Acting DHS Secretary Chad Wolf Criticized for His Handling of Protests in Portland

Chad Wolf

Getty Acting Secretary of Homeland Security faces criticism for his handling of the protests in Portland, Oregon.

Chad Wolf is the acting Secretary of Homeland Security. The department’s recent handling of the protests in Portland, Oregon has drawn criticism and put Wolf in the media spotlight.

Representative Veronica Escobar called out Wolf on Twitter on July 17 after he defended the Department of Homeland Security in an interview with Fox News. Escobar said Wolf’s interview showed “extraordinary vanity and arrogance” and asked him to resign.

This came after the Department of Homeland Security was questioned about the legitimacy of its deployment of federal agents to Portland. Viral videos show federal officers arresting protestors in unmarked vehicles, which prompted the U.S. Attorney for the Oregon District Billy J. Williams to call for an investigation into the arrests, according to CNN.

Here’s what you need to know:


1. Wolf Is Being Criticized for The Deployment of Federal Agents to Portland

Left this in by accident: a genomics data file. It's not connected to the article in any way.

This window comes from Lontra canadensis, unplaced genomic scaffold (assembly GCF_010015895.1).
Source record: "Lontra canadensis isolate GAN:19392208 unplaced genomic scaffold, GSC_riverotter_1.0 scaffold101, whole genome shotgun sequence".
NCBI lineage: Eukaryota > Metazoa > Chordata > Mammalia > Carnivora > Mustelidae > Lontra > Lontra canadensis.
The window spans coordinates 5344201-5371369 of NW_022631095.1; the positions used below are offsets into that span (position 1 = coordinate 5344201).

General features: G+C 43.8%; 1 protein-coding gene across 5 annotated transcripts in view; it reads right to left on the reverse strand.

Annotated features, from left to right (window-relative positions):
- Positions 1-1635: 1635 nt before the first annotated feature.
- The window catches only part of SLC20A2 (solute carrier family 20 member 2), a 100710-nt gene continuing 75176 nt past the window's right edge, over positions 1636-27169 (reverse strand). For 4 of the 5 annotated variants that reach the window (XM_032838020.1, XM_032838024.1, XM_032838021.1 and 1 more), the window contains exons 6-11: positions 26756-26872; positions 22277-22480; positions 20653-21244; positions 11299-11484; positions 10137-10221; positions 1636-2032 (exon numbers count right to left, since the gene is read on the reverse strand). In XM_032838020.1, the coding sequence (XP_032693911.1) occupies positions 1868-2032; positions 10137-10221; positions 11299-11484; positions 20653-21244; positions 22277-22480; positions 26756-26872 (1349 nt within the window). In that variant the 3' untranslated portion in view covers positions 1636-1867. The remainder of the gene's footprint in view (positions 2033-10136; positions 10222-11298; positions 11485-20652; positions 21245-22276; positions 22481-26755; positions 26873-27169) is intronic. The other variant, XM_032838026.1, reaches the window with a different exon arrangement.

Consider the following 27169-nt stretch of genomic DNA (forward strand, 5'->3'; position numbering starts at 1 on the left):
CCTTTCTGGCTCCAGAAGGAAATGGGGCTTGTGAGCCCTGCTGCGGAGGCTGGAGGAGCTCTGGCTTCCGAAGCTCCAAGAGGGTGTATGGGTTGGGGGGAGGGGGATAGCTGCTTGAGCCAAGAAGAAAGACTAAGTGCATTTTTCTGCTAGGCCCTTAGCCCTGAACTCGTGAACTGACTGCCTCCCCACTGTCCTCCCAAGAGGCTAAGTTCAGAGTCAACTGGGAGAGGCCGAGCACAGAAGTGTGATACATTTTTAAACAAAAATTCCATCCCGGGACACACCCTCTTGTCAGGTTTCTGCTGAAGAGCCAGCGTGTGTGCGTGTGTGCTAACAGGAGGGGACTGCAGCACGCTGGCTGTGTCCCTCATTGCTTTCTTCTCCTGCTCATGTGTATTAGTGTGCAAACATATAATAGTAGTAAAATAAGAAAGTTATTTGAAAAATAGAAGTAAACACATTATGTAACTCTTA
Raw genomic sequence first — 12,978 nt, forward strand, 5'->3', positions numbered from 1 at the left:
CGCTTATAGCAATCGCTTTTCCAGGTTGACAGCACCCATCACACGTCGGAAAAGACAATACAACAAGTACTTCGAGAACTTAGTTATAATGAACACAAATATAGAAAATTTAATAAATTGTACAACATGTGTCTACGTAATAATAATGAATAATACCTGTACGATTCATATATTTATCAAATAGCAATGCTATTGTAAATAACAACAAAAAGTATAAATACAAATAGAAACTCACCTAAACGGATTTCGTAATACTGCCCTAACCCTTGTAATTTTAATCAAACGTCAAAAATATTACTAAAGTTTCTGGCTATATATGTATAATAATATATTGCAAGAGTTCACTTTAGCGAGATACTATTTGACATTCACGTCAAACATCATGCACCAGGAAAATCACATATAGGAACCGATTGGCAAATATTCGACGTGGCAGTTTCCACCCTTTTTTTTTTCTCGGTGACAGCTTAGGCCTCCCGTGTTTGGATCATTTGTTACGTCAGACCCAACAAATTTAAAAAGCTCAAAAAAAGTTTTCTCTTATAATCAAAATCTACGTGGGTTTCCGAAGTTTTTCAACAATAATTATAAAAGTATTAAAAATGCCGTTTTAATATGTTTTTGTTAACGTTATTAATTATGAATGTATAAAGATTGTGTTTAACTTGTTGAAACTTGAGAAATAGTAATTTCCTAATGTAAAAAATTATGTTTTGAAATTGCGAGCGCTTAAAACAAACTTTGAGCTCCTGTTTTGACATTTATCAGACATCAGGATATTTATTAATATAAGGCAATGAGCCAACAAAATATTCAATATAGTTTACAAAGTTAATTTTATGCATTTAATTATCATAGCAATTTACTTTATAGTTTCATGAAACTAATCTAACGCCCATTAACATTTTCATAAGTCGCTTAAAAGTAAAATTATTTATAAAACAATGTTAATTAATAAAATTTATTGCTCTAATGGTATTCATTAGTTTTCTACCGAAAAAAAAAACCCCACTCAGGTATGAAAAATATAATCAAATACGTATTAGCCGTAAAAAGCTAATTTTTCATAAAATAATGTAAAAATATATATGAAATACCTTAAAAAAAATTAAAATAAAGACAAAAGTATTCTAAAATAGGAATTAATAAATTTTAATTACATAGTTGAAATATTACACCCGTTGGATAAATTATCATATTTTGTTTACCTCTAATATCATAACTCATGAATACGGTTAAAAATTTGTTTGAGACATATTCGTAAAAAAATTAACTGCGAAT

Chad Wolf

GettyThe Department of Homeland Security, led by Wolf, has been questioned about the legitimacy of its actions in Portland.

People in Portland have been protesting against police brutality and racial injustice for at least 50 nights since the killing of George Floyd at the end of May, CNN reported. After President Trump signed an executive order to protect monuments on June 26, the Department of Homeland Security formed “rapid deployment teams,” according to the New York Times.

However, the arrival of federal agents and their handling of the protests have sparked criticism. The Hill reported that federal officers without insignia used unmarked vehicles to arrest protestors abruptly, while an internal memo prepared for Wolf warned that the officers deployed to Portland lacked proper training, according to the New York Times.

The Oregon Attorney General Ellen Rosenblum filed a lawsuit against the Department of Homeland Security on July 17, accusing the department of violating constitutional rights by conducting unlawful detainment of Black Lives Matter protestors, NBC News reported.

Portland protest

AFP via GettyFederal police use CS gas and pepper spray into the crowd of protestors demonstrating at the Edith Green Wendell Wyatt Federal Building in Portland, Oregon, on July 17, 2020.

Portland Mayor Ted Wheeler condemned the actions of federal officers and demanded the removal of them, while Oregon Governor Kate Brown said the federal law enforcement was “adding gasoline to a fire,” according to NPR.